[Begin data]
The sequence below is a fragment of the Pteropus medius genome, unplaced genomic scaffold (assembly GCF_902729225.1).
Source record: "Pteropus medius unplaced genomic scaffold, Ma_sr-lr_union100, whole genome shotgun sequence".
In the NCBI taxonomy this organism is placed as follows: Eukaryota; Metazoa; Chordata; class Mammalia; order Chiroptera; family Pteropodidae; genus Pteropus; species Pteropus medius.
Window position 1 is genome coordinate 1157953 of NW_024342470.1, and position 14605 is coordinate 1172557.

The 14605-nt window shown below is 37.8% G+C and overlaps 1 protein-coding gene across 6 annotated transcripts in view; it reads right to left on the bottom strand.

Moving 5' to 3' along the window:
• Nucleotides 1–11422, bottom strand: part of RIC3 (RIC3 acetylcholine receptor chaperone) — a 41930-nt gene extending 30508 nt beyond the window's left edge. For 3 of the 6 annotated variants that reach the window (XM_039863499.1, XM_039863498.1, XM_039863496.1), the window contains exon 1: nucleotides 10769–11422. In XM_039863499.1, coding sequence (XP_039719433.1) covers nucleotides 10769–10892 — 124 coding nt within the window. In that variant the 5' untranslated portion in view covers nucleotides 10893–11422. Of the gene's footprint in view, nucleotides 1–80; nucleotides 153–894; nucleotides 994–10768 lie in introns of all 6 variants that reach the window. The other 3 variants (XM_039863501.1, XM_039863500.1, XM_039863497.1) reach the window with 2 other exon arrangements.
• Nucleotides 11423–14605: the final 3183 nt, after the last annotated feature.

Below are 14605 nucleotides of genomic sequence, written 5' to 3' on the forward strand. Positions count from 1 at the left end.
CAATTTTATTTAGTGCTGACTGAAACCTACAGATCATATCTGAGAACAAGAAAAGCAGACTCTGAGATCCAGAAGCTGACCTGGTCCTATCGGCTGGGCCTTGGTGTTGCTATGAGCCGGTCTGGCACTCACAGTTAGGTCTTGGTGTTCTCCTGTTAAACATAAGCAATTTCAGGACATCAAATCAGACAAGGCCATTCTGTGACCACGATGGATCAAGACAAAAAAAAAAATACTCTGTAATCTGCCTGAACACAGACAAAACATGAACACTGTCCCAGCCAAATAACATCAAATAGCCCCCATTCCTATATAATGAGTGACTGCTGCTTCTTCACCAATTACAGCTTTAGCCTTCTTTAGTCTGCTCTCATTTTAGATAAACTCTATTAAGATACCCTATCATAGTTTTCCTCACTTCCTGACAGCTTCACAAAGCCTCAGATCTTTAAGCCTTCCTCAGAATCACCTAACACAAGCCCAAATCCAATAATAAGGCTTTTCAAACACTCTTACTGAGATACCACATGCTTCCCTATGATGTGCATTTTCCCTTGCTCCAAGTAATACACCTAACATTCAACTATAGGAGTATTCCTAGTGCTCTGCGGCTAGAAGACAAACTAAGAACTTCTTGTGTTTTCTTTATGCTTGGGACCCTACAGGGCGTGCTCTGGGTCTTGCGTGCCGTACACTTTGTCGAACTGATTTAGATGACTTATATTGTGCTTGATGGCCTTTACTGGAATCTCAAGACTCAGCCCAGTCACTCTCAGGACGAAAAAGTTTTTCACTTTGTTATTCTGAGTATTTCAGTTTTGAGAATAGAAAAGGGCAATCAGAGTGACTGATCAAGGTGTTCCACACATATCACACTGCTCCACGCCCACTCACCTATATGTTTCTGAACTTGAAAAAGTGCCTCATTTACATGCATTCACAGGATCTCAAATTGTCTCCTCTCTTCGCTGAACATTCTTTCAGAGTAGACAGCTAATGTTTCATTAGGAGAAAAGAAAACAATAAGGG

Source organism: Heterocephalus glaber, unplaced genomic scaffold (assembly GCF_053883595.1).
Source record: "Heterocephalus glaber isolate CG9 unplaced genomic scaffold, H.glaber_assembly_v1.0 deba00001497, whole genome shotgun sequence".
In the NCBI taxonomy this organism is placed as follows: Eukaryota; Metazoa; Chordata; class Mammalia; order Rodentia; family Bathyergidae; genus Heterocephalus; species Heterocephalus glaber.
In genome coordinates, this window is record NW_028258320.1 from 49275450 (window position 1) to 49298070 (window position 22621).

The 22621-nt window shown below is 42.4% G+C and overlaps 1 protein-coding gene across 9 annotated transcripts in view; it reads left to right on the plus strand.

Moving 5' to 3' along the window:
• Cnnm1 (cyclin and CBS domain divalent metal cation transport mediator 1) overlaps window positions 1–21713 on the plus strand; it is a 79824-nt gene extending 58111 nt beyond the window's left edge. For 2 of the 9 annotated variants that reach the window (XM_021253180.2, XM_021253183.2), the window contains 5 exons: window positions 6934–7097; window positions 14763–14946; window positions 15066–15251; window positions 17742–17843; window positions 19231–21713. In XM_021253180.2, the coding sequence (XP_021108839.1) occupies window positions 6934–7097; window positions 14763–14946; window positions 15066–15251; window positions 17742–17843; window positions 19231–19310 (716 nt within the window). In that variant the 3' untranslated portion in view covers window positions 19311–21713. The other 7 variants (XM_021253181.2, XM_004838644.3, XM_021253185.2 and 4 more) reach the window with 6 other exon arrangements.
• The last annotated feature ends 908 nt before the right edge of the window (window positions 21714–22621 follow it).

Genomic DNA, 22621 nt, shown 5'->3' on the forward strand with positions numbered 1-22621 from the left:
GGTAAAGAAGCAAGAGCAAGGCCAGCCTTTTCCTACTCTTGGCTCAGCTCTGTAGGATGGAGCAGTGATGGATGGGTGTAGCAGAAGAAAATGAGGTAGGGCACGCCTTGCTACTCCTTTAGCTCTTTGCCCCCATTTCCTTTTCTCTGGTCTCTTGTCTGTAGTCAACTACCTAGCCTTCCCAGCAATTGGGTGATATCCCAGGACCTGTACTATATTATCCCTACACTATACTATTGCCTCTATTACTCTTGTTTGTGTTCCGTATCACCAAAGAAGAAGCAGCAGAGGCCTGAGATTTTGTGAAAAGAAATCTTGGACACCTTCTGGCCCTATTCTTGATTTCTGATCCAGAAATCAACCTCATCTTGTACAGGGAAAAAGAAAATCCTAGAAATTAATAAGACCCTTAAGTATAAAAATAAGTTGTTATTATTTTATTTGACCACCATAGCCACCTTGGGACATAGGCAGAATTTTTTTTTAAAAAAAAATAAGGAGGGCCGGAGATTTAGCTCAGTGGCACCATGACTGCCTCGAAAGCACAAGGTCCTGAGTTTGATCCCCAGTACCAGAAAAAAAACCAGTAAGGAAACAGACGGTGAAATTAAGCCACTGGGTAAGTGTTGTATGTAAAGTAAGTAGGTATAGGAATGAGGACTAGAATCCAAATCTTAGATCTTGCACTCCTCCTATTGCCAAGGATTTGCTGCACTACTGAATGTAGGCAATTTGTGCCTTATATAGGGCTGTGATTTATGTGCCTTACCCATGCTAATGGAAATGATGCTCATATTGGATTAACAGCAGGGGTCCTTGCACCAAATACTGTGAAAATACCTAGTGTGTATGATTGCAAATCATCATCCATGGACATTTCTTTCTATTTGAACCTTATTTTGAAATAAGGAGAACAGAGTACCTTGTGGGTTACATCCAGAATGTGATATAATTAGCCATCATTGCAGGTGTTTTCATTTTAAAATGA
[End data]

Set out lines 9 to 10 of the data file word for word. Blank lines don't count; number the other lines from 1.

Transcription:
Below are 14605 nucleotides of genomic sequence, written 5' to 3' on the forward strand. Positions count from 1 at the left end.
CAATTTTATTTAGTGCTGACTGAAACCTACAGATCATATCTGAGAACAAGAAAAGCAGACTCTGAGATCCAGAAGCTGACCTGGTCCTATCGGCTGGGCCTTGGTGTTGCTATGAGCCGGTCTGGCACTCACAGTTAGGTCTTGGTGTTCTCCTGTTAAACATAAGCAATTTCAGGACATCAAATCAGACAAGGCCATTCTGTGACCACGATGGATCAAGACAAAAAAAAAAATACTCTGTAATCTGCCTGAACACAGACAAAACATGAACACTGTCCCAGCCAAATAACATCAAATAGCCCCCATTCCTATATAATGAGTGACTGCTGCTTCTTCACCAATTACAGCTTTAGCCTTCTTTAGTCTGCTCTCATTTTAGATAAACTCTATTAAGATACCCTATCATAGTTTTCCTCACTTCCTGACAGCTTCACAAAGCCTCAGATCTTTAAGCCTTCCTCAGAATCACCTAACACAAGCCCAAATCCAATAATAAGGCTTTTCAAACACTCTTACTGAGATACCACATGCTTCCCTATGATGTGCATTTTCCCTTGCTCCAAGTAATACACCTAACATTCAACTATAGGAGTATTCCTAGTGCTCTGCGGCTAGAAGACAAACTAAGAACTTCTTGTGTTTTCTTTATGCTTGGGACCCTACAGGGCGTGCTCTGGGTCTTGCGTGCCGTACACTTTGTCGAACTGATTTAGATGACTTATATTGTGCTTGATGGCCTTTACTGGAATCTCAAGACTCAGCCCAGTCACTCTCAGGACGAAAAAGTTTTTCACTTTGTTATTCTGAGTATTTCAGTTTTGAGAATAGAAAAGGGCAATCAGAGTGACTGATCAAGGTGTTCCACACATATCACACTGCTCCACGCCCACTCACCTATATGTTTCTGAACTTGAAAAAGTGCCTCATTTACATGCATTCACAGGATCTCAAATTGTCTCCTCTCTTCGCTGAACATTCTTTCAGAGTAGACAGCTAATGTTTCATTAGGAGAAAAGAAAACAATAAGGG